As a guy about to be 50, I’m now right in the middle…People both a generation older and younger are major parts of my life, and while I notice when those younger are making the same mistakes I made, I try to remember how important those mistakes are to make, and they must travel that journey their way, and without me telling them what they’re doing wrong (unless they ask, at which point I know they’ll most likely not listen, but I will at least offer my perspective). When I notice that someone a generation older than me is frustrated by the way young people talk or how sensitive they are, and how they’re “ruining everything,” I try to remember that every older generation since the dawn of time has said that, and I don’t possess their additional couple decades of experience. I also sometimes remind them that my generation is the one that created and raised the generation they now say is ruining everything, so maybe we should blame the right group of people…or maybe, we should stop all of this.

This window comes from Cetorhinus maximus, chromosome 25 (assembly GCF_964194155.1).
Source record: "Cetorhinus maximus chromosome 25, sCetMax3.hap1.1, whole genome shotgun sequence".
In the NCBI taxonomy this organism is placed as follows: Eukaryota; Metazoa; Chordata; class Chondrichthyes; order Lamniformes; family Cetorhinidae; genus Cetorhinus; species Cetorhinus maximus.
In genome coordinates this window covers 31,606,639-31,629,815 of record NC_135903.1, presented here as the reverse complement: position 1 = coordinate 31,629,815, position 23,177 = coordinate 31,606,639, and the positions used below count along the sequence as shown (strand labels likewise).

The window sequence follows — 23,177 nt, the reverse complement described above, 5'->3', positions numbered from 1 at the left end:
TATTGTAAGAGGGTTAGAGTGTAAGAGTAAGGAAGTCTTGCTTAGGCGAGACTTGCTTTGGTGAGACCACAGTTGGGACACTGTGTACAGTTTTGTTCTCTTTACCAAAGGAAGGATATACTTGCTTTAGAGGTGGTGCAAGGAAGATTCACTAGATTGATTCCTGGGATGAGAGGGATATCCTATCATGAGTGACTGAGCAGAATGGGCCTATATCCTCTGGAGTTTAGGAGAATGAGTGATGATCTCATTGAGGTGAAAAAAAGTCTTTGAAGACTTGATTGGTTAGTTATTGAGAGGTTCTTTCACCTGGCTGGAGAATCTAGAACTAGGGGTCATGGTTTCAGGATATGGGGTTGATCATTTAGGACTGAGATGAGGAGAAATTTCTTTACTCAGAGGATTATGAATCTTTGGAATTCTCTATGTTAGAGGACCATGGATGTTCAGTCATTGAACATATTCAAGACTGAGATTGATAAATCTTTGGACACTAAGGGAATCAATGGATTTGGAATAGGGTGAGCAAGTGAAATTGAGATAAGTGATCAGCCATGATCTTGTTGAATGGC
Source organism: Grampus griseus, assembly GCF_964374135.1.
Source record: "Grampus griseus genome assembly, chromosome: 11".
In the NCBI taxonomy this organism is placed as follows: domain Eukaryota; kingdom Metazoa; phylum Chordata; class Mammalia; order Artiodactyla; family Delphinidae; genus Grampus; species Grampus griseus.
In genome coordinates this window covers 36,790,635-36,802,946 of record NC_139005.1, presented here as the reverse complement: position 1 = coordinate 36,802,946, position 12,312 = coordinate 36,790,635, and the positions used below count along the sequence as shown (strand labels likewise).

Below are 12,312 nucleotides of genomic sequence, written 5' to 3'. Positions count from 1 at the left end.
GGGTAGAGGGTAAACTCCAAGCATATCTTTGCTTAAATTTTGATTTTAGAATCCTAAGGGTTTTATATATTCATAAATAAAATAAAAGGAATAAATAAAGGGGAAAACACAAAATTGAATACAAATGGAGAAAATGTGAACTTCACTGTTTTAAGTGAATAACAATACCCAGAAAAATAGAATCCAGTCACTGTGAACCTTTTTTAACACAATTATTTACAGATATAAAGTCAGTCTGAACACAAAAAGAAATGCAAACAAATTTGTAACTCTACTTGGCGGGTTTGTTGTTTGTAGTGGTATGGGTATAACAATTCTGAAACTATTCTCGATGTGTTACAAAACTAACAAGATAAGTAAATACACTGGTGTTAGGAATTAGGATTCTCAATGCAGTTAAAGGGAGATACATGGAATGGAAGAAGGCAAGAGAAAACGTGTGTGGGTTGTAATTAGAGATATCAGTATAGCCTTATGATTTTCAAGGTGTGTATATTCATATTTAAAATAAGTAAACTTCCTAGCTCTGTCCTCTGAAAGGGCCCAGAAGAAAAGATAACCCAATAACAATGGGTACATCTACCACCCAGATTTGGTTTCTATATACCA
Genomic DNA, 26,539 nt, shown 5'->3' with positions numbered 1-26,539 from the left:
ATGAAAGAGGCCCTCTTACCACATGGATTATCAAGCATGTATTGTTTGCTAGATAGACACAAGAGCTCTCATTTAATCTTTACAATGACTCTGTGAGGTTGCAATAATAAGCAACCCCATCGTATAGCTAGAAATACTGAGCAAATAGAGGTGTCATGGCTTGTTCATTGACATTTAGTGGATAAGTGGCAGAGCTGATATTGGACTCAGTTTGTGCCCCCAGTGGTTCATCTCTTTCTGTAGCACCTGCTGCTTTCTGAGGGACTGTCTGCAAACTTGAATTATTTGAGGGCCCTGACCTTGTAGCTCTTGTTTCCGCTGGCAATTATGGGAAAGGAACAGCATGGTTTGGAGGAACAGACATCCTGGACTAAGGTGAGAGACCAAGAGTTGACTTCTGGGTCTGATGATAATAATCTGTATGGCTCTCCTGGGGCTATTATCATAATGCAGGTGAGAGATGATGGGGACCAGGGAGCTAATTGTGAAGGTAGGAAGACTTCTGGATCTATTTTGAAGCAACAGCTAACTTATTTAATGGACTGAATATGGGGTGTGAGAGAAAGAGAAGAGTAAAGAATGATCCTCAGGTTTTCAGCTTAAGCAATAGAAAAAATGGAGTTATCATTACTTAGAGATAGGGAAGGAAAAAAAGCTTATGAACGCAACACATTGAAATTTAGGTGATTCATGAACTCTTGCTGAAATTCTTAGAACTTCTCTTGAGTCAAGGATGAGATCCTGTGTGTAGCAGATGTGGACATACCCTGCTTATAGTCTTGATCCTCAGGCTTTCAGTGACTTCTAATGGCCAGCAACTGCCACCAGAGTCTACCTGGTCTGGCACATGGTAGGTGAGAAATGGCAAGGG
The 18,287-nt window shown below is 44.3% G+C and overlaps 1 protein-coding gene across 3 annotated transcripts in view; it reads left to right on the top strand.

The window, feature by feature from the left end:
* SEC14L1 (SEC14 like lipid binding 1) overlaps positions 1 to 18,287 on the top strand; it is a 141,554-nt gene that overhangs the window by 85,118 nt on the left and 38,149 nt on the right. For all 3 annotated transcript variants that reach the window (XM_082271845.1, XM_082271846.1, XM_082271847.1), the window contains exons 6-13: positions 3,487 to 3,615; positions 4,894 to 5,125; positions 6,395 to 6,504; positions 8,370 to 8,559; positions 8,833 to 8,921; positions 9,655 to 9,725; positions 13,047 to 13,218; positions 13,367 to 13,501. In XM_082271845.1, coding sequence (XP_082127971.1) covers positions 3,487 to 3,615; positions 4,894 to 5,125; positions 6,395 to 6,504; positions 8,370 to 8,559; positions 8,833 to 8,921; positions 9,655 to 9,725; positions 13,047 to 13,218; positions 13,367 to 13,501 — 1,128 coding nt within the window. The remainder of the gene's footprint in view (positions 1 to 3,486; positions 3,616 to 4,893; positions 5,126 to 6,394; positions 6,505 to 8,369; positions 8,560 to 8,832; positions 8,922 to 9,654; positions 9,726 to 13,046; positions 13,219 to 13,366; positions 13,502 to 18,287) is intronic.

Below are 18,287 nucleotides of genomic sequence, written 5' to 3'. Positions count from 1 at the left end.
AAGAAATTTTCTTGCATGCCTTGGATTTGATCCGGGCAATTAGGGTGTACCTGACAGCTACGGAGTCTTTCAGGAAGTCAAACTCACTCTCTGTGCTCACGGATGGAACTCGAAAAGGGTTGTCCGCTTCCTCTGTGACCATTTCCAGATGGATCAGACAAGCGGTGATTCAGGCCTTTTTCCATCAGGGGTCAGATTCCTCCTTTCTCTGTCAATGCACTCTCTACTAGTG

“Respect the elderly,” is one of my most loathed phrases. Why not “respect everyone?” Since that will never happen, might I suggest “don’t disrespect the elderly merely because they’re older?” It’s a lot for a bumper sticker and today’s American attention span, so I know it’ll never take off, but it was worth a shot.


Perhaps the most common, lazy, go to put down of those “older” is they just don’t get it. Old people DON’T get it, when it relates to the appeal of sitting in front of a tv pretending to kill people on video games for hours on end, much like the young rarely get why old people think sitting around for hours on end playing cards with each other is fun.


But, what old people do get, that the young don’t…is life; and there’s nothing young people hate hearing more than that because they’re convinced that they have it all figured out…which is ironic, since we think we know everything as teenagers, and by 25 we’re laughing at how immature we were and much we’ve grown and changed. By 40 we’re sayings things like “I wish 40-year-old me could talk to 25-year-old me,” and yet we can’t for the life of us apply that to people 2 or 3 times our age in regards to seeking them out for wisdom.


And that’s what’s missing from all of this; wisdom. As the aforementioned Bill Maher said recently tackling this subject yet again, you’re beautiful when you’re young…when you’re old, you’re wise…and wisdom isn’t something that you can just Google. In fact. If you did, you’d get only the definition, which is: the quality of having experience, knowledge, and good judgment; the quality of being wise.